When the ancient Polynesians invented surfing, they often used a paddle to help them navigate. Fast-forward a few millennia, and Stand-Up Paddleboarding, or SUP, finds itself trendy again. Part of its increasing popularity is that standing upright allows surfers to spot waves more easily and thus catch more of them, multiplying the fun factor. Paddling back to the wave becomes less of a strain as well. The ability to cruise along on flat inland water, surveying the sights, is another advantage. Finally, its a good core workout. If youre sold on the idea, schedule an intro SUP lesson, free with board and paddle rental, and you may find yourself riding the waves like a Polynesian king.More
In the past 30 years, light artists have reimagined an art form that has always had the ability to turn the night sky, or a simple window, into luminescence. Last fall, the Yerba Buena Center for the Arts turned its southern glass wall into a parade of sound-sensing lights, Lightswarm, that changes with the movements of nearby people and things. Future Cities Lab, the San Francisco design company behind Lightswarm, has originated another notable light sculpture. Located by the YBCA's steps at 701 Mission, Murmur Wall will light up in arresting ways as it incorporates local trending search engine results and social media postings. Onlookers can offer their own contributions, which will feed into the Murmur Wall's data stream and light up the sculpture. What's trending in San Francisco? If you're walking by the YBCA, you can see firsthand — at least through light patterns that reflect the city's volatile internet habits.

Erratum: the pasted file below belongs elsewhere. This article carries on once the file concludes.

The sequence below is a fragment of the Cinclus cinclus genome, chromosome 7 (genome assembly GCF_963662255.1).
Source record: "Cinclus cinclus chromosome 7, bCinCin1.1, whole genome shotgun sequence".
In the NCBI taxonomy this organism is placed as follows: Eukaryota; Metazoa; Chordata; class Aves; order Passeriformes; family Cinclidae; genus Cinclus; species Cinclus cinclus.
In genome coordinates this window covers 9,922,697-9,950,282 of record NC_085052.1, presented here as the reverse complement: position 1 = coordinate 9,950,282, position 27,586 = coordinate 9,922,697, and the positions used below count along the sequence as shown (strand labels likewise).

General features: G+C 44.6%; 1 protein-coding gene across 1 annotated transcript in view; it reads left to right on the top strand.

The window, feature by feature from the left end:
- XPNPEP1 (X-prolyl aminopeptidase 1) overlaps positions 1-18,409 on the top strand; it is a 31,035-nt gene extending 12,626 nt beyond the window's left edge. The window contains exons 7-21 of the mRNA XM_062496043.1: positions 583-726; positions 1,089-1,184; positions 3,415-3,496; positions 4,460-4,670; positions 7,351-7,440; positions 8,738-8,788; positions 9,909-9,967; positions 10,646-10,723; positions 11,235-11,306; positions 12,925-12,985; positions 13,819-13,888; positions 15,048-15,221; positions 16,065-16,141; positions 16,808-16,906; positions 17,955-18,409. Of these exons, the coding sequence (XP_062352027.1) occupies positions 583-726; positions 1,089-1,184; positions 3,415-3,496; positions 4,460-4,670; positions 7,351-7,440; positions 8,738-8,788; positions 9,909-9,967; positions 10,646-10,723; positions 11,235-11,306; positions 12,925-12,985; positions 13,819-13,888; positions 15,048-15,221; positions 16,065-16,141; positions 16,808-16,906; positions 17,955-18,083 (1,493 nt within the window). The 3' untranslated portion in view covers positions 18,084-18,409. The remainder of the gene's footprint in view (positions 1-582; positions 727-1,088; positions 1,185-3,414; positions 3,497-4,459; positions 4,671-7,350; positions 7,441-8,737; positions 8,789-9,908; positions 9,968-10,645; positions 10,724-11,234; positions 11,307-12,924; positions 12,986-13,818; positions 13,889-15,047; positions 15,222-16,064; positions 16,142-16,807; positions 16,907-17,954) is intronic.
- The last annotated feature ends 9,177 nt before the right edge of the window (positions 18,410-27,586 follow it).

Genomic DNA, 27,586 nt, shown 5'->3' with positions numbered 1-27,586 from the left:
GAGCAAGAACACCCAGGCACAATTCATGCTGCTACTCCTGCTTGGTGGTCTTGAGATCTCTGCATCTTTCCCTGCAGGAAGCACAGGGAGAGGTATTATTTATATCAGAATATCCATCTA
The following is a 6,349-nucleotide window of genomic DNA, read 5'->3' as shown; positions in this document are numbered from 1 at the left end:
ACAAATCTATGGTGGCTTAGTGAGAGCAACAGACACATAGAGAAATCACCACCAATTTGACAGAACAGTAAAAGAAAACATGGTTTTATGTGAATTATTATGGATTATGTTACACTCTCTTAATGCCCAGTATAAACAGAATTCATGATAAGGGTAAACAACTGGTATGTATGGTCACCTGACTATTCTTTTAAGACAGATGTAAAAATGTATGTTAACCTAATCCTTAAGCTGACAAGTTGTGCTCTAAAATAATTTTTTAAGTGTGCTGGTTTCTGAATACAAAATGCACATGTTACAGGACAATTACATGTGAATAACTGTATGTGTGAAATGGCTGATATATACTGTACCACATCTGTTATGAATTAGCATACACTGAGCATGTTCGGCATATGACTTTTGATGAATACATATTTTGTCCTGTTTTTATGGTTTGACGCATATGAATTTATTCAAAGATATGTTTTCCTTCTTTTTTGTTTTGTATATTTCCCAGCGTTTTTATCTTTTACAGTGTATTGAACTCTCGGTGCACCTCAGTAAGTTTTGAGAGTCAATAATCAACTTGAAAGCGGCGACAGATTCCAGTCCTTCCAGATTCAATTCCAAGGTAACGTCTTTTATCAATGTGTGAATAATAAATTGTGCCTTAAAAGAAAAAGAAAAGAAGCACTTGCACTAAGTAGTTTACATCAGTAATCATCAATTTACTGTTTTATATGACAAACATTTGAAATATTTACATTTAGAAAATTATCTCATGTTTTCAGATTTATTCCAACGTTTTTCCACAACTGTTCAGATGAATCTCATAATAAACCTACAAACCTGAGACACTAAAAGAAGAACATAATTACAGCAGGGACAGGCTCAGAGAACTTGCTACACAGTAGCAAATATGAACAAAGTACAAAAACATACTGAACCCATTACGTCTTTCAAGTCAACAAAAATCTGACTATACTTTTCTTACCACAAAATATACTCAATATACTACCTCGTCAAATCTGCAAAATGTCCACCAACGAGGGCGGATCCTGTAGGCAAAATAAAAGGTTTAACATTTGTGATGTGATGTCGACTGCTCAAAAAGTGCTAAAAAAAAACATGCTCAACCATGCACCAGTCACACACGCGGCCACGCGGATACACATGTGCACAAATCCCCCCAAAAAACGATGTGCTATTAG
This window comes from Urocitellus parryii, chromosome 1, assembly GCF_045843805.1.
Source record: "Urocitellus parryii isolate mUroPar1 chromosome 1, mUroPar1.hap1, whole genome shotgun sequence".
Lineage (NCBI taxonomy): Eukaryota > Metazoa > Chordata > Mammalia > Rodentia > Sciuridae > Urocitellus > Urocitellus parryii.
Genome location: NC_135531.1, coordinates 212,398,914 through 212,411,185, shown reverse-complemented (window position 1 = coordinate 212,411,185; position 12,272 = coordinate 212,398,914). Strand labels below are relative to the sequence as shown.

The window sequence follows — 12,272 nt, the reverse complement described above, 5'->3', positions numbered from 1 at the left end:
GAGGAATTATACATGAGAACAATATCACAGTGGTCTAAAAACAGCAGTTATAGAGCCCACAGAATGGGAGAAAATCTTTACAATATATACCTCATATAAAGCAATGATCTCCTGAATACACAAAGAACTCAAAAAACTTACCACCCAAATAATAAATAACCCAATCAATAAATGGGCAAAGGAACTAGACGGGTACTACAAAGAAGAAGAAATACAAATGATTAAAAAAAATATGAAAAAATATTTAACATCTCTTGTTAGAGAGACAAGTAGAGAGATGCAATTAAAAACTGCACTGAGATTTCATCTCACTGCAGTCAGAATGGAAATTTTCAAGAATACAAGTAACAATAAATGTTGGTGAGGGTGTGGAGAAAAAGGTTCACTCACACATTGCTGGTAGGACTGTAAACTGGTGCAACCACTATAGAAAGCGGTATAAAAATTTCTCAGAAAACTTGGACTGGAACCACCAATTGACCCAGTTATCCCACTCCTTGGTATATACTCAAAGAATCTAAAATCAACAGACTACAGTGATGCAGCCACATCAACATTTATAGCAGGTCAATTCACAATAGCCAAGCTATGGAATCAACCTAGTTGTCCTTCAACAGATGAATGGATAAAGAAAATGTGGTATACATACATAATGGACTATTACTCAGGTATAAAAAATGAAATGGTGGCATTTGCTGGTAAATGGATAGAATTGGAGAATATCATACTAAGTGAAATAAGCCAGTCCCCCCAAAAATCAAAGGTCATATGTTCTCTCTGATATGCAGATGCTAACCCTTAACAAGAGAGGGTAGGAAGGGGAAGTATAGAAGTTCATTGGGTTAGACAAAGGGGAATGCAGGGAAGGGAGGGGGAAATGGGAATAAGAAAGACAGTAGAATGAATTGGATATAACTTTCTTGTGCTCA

Murmur Wall debuts Thursday at 6 p.m. and continues through May 31, 2017, at Yerba Buena Center for the Arts, 701 Mission St., S.F. Free; 415-978-2700 or ybca.org. More
Making the less-traditional transition from brick-and-mortar to mobile pop-up, A16 is finally offering its hearty Monday meatballs and signature wood-fired Neapolitan pizzas without the inconvenience of needing to book a table.
Marketed as a guitar summit between The Edge, Jimmy Page, and Jack White, Davis Guggenheims affectionate, intermittently insightful behind-the-music doc is more electric triptych than meeting of the minds. Yes, the trio gather round the soundstage amps to teach each other a few tricks, but its anticlimacticsave for the schoolboy smiles of White and The Edges mug when Page instructs them in the finer art of piloting a Led Zeppelin. But the meat of the movie deals with their individual tales anyway: The Edge showing off the school rooms and studios where U2 became one; Page air-guitaring along to Link Wrays Rumble and guiding us through the manse where the fourth Zep record was recorded; White building a guitar out of little more than wood, wire, and a Coke bottle. Guggenheim pits youngun against old fart: White bemoans technology, while The Edge is nothing butso much so that U2 fans may find themselves disappointed by the revelation that the Wizard is nothing but a pile of pedals behind that arena-sized curtain. Its Page, a joyful instructor and natural storyteller, who steals the spotlight. (Robert who? More, please.) Only real complaint: The movies not loud enough. They should have turned that fucker up to 11.
Wed., Dec. 16, 2, 7:15 & 9:20 p.m.; Thu., Dec. 17, 2, 7:15 & 9:20 p.m., 2009